Scientists at the Lawrence Berkeley National Laboratory have discovered that an old technique for making explosives can be redeployed to produce biofuel.
The process involves an odd little bacterium called Clostridium acetobutylicum, which once upon a time was used to manufacture cordite, an explosive propellant for artillery shells and bullets. Aside from its century-old roots, the new biofuel production method is also noteworthy for the financial backing of oil company BP (yes, that BP). The company funds a major research collaborative that supported the Berkeley team, called the Energy Biosciences Institute.
The Cordite Connection
Cordite was invented in the 1880’s as a smokeless improvement on gunpowder. It was used extensively in World War I and World War II, most famously in the “Little Boy” atomic bomb that destroyed the Japanese city of Hiroshima.
The solvent acetone is essential for the manufacture of cordite, and typically it was obtained from the mineral calcium acetate. When World War I was in swing, Germany held the market on calcium acetate, so for obvious reasons the British government had to look elsewhere.
It didn’t have to look far, as a British chemist (the Russian-born Chaim Weizmann) had already begun exploiting Clostridium acetobutylicum for creating synthetic rubber through fermentation.
When Weizmann turned his attention to producing acetone through fermentation, he almost immediately ran into a roadblock that will be familiar to biofuel fans today: the corn upon which he relied was unavailable due to wartime food rationing.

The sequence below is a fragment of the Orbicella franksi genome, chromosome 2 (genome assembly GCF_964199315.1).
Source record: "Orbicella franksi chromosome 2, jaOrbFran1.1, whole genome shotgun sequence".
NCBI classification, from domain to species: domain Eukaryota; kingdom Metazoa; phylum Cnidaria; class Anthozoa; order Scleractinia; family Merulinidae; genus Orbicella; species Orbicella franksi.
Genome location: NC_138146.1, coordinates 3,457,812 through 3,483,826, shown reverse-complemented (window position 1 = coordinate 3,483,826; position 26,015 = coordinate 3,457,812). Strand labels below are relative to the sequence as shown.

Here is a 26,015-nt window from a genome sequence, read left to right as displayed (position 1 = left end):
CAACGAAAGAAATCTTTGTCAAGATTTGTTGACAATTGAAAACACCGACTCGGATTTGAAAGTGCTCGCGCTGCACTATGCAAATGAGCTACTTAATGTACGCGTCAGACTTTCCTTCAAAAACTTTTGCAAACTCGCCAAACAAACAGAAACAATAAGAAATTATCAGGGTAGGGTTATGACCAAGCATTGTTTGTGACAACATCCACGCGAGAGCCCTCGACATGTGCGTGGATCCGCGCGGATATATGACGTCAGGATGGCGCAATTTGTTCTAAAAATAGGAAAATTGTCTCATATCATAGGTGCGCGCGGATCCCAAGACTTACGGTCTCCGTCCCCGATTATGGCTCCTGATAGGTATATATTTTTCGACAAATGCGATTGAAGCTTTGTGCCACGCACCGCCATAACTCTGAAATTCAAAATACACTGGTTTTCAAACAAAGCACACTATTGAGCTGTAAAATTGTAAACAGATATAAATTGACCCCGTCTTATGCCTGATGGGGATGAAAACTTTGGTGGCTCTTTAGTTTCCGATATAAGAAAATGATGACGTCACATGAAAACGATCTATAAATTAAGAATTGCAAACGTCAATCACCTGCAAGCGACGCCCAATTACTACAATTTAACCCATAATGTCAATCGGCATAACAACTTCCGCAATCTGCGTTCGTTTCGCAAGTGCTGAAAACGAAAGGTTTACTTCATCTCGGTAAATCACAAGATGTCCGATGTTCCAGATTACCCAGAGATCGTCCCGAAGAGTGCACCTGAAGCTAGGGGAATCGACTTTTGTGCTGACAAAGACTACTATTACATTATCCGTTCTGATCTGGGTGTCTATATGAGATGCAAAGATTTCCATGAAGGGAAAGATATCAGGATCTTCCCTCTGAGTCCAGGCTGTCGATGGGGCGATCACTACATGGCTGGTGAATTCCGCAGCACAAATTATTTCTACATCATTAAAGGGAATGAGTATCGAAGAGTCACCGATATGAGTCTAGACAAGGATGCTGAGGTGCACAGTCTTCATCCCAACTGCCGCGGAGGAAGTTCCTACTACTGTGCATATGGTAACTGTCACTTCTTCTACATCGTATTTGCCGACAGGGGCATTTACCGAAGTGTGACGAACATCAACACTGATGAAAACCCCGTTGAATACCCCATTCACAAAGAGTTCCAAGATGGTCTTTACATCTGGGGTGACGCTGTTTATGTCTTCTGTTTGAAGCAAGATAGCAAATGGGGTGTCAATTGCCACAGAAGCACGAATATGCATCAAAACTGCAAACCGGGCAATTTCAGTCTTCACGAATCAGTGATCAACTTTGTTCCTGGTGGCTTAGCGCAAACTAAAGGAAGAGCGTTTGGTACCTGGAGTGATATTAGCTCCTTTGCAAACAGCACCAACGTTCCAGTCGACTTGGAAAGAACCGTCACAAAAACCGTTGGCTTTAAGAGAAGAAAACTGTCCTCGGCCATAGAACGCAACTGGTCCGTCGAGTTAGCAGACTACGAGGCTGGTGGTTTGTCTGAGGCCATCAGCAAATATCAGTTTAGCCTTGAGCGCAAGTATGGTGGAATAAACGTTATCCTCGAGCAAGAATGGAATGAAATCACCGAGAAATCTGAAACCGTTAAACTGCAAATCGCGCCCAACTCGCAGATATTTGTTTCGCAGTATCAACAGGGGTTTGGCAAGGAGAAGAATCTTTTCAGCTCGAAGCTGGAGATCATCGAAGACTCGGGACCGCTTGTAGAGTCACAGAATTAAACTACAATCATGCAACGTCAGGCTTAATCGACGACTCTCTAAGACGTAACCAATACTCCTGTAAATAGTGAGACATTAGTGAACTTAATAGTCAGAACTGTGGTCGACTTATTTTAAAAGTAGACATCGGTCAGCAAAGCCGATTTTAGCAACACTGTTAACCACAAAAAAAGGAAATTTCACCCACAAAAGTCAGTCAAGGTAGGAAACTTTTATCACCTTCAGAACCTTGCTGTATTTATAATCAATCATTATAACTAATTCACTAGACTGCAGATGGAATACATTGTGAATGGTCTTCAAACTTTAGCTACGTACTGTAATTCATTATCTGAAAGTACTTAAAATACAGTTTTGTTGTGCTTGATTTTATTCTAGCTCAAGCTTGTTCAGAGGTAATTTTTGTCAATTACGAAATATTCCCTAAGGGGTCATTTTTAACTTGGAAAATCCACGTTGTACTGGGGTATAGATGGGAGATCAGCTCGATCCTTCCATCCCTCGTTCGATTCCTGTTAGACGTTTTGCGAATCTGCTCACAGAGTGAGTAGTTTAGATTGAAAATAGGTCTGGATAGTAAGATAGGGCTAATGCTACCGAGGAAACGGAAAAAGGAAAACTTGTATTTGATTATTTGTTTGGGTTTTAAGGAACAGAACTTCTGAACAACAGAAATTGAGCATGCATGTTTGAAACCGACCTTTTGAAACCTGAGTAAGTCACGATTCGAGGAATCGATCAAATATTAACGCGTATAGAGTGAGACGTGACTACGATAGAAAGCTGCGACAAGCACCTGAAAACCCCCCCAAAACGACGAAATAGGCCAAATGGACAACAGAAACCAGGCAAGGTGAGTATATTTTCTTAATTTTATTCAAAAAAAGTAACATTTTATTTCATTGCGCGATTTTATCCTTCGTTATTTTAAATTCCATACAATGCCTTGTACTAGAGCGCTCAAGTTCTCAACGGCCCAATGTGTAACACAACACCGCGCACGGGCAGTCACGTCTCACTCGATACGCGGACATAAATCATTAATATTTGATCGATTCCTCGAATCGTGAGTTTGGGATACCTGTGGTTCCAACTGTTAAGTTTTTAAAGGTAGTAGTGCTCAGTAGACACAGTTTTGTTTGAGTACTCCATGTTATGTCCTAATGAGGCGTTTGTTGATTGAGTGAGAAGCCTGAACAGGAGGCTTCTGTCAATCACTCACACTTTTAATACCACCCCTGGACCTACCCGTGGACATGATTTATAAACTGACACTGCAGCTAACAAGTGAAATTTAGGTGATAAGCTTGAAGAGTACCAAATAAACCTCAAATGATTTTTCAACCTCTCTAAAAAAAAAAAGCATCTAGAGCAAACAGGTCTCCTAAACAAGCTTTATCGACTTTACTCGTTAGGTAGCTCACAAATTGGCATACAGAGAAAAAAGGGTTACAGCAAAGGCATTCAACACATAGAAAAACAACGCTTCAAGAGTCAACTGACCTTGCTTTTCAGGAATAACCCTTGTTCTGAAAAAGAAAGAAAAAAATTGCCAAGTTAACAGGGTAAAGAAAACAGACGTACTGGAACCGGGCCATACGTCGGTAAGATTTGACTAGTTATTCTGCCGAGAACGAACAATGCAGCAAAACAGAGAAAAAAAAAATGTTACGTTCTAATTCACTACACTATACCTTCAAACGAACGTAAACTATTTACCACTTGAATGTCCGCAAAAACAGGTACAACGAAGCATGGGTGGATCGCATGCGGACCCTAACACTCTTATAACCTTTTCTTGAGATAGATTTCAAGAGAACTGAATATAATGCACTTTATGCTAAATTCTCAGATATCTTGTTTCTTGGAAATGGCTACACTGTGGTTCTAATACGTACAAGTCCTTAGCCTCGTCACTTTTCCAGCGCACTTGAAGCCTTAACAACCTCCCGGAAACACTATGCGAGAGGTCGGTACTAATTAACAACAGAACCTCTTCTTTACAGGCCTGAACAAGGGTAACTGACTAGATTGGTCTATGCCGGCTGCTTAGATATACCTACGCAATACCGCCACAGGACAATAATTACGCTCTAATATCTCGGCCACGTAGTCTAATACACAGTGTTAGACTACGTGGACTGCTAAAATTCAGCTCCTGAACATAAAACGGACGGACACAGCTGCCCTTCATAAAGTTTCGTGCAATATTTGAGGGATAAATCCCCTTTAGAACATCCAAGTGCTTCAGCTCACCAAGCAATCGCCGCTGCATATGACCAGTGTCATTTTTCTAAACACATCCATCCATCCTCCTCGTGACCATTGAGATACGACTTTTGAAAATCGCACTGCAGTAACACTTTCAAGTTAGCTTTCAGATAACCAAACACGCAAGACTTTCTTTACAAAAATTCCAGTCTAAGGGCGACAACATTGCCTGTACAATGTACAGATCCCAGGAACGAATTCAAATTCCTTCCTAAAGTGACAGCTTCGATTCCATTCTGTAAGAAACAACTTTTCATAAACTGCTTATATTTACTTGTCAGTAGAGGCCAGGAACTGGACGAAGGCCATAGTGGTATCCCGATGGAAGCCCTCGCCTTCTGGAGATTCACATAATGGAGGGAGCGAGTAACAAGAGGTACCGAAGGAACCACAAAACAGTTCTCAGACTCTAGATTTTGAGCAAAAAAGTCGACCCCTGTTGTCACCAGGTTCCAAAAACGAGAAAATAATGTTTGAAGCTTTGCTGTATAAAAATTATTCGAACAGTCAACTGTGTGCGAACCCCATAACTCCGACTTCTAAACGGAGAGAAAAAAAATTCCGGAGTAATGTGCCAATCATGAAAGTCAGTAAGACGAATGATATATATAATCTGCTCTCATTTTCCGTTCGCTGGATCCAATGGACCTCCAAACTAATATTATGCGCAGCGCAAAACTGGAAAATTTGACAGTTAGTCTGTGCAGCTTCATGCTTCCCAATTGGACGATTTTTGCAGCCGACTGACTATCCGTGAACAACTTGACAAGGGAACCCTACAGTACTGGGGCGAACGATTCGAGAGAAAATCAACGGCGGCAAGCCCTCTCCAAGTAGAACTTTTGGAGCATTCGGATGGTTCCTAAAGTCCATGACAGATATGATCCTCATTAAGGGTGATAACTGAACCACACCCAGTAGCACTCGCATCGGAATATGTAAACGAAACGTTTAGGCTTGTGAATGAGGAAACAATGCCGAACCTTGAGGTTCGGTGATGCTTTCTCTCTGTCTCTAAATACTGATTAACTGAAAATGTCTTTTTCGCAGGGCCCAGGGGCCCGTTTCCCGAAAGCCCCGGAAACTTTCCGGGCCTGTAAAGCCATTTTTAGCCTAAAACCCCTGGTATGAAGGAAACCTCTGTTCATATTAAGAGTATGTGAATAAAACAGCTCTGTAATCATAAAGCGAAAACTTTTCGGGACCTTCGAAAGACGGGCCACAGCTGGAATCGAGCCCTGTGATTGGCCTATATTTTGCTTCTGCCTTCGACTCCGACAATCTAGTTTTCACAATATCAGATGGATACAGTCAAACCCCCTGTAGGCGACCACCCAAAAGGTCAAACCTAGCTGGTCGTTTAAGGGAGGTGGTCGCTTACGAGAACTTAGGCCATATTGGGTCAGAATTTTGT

Of even greater interest is the fact that wartime shortages in England sparked the construction of at least two acetone fermentation facilities in the corn-rich Midwestern U.S., though apparently both were in operation only for a year or so. By the 1950’s, a low-cost petrochemical process had been discovered for acetone production, and the rest is history.
Bacteria + Chemistry = Biofuel
Fast-forward about 100 years and you find the U.S. rapidly transitioning from food-based biofuel production to the use of non-food biofuel sources, including grasses, weeds, agricultural waste, and even fast-growing trees such as poplar and willow. That’s where Clostridium acetobutylicum re-enters the stage.
The basic problem with woody biomass is lignin, the substance that toughens cell walls and creates a barrier between us and the juicy sugars within. Until recently, breaking down lignin required extra steps and extra expense, making commercial-scale production a pipe dream.
Fermentation is a natural process that provides a low-cost way to get around that obstacle. The Berkeley lab team found that Clostridium acetobutylicum fits the bill as a highly efficient way to render woody biomass sugars into acetone as well as butanol and ethanol, aka the “ABE” products.
After that it was a matter of finding an efficient catalyst that could stretch the short ABE carbon chains into longer ones. The team settled on palladium, a silvery-white metal in the platinum group. They found that depending on the amount of time exposed to palladium, ABE products could be transformed into precursors for producing drop-in substitutes for gasoline, diesel, or jet fuel.
Hopefully, No Slip Between Biofuel Cup and Lip
The sticky wicket, of course, is scaling up the process to a commercially viable level, and to that end the team has already begun identifying even more efficient catalysts than palladium. History also appears to be on the Berkeley team’s side. According to corresponding research author F. Dean Toste:
“The ABE fermentation process was established and scaled nearly a century ago… and while the chemistry portion is less proven on scale, it relies on heterogeneous catalysis, a mainstay of industrial chemistry today.”
Image: Courtesy of Berkeley National Laboratory
Follow me on Twitter: @TinaMCasey
Don't want to miss a cleantech story? Sign up for daily news updates from CleanTechnica on email. Or follow us on Google News!
Have a tip for CleanTechnica, want to advertise, or want to suggest a guest for our CleanTech Talk podcast? Contact us here.